Third, the district court affected Chafin's substantial rights by analyzing the evidence under Veal 's standard. At trial, the government introduced no evidence showing that Chafin's statements to the GBI agent investigating the alleged misuse of the jail commissary account were reasonably likely to be communicated to federal authorities. Just the opposite. The government proved that the GBI agent told Chafin that the local district attorney had initiated the investigation. So had the district court applied Fowler 's standard to the evidence, Chafin's trial on the § 1512(b)(3) charge would have ended in an acquittal instead of a conviction. We thus conclude that the district court's error affected Chafin's substantial rights. See Beckles, 565 F.3d at 844.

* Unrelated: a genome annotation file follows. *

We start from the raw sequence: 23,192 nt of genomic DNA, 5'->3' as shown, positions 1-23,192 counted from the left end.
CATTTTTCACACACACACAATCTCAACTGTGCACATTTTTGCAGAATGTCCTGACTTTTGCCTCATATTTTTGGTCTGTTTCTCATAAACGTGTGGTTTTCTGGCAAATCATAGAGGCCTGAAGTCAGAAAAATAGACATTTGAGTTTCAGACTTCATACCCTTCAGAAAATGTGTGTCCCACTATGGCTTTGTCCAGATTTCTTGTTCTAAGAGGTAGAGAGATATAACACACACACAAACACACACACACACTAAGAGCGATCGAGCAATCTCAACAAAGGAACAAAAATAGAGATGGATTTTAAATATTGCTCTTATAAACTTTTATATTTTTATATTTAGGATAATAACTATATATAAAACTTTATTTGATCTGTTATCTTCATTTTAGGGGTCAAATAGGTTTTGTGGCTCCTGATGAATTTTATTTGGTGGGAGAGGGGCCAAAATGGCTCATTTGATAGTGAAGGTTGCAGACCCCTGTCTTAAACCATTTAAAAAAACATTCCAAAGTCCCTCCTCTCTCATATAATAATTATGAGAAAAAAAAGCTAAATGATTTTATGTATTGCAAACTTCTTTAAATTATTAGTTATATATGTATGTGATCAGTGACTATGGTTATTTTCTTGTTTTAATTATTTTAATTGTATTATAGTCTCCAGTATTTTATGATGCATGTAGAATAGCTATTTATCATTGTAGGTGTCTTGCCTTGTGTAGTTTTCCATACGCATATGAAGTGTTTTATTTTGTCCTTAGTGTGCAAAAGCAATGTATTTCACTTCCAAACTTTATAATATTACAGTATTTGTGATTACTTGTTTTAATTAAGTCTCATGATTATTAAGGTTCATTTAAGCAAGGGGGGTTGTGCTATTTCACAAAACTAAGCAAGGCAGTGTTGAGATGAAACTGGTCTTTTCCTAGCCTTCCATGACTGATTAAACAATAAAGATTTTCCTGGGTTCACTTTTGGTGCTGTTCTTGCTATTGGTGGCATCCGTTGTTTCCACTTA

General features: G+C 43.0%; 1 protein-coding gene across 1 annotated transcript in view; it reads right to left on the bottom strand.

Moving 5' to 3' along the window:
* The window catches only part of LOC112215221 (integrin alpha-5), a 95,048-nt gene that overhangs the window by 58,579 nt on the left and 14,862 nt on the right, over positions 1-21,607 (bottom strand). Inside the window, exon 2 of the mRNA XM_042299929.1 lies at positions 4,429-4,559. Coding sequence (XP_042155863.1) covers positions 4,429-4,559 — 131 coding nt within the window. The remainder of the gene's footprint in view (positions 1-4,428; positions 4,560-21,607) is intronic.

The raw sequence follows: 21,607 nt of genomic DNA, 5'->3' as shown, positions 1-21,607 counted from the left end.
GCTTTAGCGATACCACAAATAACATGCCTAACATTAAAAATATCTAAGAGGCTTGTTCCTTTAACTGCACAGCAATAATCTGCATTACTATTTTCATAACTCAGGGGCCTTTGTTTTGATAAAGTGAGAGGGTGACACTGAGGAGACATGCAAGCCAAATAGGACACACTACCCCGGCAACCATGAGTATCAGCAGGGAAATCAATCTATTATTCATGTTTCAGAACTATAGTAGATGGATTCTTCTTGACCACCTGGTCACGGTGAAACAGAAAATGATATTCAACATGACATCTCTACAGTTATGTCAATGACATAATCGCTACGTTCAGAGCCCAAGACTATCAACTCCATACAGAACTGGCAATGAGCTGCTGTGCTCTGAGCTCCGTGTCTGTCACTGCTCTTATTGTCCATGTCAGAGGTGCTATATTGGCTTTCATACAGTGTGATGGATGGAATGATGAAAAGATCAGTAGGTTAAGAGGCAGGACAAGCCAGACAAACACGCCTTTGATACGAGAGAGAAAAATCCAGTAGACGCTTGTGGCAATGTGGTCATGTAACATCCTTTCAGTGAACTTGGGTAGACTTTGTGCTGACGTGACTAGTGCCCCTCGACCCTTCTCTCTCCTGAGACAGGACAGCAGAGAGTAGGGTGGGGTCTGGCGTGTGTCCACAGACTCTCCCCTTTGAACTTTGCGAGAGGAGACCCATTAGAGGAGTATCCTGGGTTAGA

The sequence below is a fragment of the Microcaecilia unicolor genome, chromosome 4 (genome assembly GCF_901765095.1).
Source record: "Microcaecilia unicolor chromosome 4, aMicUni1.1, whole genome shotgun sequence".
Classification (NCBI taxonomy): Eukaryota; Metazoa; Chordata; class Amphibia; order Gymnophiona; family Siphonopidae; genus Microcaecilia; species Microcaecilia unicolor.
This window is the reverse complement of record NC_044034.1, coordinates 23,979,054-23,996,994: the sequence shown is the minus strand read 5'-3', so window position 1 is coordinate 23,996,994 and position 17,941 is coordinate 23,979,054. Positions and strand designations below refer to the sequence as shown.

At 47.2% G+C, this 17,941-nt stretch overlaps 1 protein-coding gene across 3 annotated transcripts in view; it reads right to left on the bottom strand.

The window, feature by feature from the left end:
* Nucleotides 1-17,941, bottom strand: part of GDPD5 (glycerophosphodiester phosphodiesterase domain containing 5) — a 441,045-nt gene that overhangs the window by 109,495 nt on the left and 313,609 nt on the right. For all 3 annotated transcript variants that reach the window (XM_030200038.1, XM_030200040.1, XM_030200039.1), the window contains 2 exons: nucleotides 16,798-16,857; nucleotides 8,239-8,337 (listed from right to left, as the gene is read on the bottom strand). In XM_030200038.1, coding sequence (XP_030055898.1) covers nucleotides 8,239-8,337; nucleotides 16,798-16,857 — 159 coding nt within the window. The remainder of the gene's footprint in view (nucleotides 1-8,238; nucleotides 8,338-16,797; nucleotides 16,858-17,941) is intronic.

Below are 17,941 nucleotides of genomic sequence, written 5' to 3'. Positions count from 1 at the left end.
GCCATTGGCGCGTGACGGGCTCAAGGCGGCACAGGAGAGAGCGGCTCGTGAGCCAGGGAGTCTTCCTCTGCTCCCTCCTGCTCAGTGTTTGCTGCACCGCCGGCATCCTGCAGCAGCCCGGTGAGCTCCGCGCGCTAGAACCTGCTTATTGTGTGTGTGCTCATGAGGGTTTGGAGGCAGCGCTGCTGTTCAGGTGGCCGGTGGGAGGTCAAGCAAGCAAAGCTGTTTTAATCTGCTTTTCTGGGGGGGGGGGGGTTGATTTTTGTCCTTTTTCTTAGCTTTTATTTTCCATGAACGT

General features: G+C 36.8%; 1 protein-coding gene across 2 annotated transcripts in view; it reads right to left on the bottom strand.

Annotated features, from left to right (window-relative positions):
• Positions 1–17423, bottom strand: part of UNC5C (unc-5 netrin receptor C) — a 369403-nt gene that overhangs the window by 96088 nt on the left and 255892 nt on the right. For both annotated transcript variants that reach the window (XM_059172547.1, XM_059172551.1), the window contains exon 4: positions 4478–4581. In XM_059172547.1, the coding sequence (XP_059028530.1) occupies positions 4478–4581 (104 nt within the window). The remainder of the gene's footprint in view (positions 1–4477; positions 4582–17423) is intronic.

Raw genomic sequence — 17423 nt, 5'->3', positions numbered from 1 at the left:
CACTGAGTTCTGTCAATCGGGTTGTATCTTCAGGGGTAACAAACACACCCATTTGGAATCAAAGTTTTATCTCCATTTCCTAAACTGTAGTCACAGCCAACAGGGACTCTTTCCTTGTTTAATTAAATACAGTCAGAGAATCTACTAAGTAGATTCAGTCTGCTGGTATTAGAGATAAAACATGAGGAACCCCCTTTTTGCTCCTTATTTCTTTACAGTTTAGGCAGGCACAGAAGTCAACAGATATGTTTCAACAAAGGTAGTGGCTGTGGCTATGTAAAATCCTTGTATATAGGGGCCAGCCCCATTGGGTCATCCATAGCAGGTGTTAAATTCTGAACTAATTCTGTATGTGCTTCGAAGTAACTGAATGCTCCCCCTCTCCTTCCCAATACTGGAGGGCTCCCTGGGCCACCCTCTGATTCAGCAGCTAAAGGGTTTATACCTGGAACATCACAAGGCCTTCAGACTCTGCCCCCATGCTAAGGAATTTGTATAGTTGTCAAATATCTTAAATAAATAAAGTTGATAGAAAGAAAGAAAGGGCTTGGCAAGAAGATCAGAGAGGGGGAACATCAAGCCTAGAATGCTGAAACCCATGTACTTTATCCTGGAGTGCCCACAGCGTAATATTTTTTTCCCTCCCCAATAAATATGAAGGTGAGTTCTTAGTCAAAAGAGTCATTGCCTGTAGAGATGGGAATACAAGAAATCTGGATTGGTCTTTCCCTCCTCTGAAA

Fourth, and finally, if allowed to stand, the district court's error would seriously affect the fairness, integrity, and public reputation of judicial proceedings. We may thus exercise our discretion to notice this forfeited error and correct it. See Rodriguez, 398 F.3d at 1299.
Because we conclude that Chafin clears all four hurdles to appellate relief under plain-error review, we vacate his § 1512(b)(3) conviction.
In conclusion, we affirm Chafin's embezzlement conviction under 18 U.S.C. § 666(b) because the exception in § 666(c) does not reach the witness advocate's salary. We vacate Chafin's conviction under 18 U.S.C. § 1512(b)(3) and remand the case to the district court for further proceedings because the district court plainly erred in applying this circuit's now-rejected possibility standard rather than the Supreme Court's reasonable likelihood standard. Based on the trial evidence, the government did not meet its burden of proving that there was a reasonable likelihood that Chafin's misleading information about a potential federal offense would be communicated to federal authorities.